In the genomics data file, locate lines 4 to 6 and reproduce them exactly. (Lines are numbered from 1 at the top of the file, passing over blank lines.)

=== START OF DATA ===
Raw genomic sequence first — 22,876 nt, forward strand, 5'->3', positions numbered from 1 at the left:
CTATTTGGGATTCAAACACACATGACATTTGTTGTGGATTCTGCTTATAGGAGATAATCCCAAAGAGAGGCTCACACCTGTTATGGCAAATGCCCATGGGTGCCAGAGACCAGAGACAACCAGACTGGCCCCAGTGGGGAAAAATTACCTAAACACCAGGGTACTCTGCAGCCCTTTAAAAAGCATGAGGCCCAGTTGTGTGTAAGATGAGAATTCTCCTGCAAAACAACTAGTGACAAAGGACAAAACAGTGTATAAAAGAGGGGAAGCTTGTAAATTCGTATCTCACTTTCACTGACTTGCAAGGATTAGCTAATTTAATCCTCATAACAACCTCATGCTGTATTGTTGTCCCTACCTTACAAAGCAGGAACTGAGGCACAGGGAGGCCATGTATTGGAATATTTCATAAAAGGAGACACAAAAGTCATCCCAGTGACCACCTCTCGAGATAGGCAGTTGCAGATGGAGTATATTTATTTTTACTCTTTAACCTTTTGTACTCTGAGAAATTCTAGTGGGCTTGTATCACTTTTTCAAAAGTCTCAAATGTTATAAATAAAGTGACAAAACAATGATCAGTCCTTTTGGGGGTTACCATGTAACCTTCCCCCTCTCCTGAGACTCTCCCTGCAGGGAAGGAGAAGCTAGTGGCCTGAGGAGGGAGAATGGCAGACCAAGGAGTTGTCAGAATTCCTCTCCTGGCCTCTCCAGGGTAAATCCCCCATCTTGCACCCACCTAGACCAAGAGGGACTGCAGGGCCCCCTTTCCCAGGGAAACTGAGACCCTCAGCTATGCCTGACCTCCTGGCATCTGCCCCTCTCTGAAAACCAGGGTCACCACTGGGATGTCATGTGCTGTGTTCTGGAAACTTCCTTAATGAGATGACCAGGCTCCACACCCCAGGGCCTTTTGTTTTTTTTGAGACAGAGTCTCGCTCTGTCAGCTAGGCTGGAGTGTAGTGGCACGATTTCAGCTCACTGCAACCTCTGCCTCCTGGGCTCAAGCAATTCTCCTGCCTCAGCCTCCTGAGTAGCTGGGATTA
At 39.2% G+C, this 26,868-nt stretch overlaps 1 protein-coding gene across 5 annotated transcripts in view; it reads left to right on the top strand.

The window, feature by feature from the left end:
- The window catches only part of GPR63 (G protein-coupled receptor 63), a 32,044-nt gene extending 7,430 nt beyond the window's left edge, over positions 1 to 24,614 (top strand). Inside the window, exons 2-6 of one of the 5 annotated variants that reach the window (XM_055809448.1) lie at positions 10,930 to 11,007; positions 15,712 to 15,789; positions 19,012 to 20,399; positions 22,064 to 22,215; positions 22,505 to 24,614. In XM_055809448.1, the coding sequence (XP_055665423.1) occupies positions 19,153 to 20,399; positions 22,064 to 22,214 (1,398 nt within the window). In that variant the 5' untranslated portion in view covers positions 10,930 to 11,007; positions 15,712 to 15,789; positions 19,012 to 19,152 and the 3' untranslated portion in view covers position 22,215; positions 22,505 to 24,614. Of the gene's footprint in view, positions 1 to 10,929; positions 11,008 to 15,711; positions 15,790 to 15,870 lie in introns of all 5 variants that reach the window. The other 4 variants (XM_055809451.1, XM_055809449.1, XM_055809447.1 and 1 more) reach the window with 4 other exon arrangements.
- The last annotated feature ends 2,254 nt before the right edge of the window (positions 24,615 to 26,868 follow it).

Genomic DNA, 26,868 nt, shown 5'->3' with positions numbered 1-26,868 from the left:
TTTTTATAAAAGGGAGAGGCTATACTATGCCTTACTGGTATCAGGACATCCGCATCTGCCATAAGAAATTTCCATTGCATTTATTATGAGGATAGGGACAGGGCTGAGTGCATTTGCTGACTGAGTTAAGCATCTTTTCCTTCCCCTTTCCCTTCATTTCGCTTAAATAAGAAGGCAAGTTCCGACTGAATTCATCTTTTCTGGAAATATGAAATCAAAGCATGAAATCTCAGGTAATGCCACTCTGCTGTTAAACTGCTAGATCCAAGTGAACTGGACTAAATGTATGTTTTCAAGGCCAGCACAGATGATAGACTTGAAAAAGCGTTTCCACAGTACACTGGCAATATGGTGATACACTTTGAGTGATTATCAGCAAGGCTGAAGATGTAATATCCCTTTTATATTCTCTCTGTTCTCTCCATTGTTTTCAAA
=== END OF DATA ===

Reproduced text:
The window, feature by feature from the left end:
- The window catches only part of GPR63 (G protein-coupled receptor 63), a 32,044-nt gene extending 7,430 nt beyond the window's left edge, over positions 1 to 24,614 (top strand). Inside the window, exons 2-6 of one of the 5 annotated variants that reach the window (XM_055809448.1) lie at positions 10,930 to 11,007; positions 15,712 to 15,789; positions 19,012 to 20,399; positions 22,064 to 22,215; positions 22,505 to 24,614. In XM_055809448.1, the coding sequence (XP_055665423.1) occupies positions 19,153 to 20,399; positions 22,064 to 22,214 (1,398 nt within the window). In that variant the 5' untranslated portion in view covers positions 10,930 to 11,007; positions 15,712 to 15,789; positions 19,012 to 19,152 and the 3' untranslated portion in view covers position 22,215; positions 22,505 to 24,614. Of the gene's footprint in view, positions 1 to 10,929; positions 11,008 to 15,711; positions 15,790 to 15,870 lie in introns of all 5 variants that reach the window. The other 4 variants (XM_055809451.1, XM_055809449.1, XM_055809447.1 and 1 more) reach the window with 4 other exon arrangements.
- The last annotated feature ends 2,254 nt before the right edge of the window (positions 24,615 to 26,868 follow it).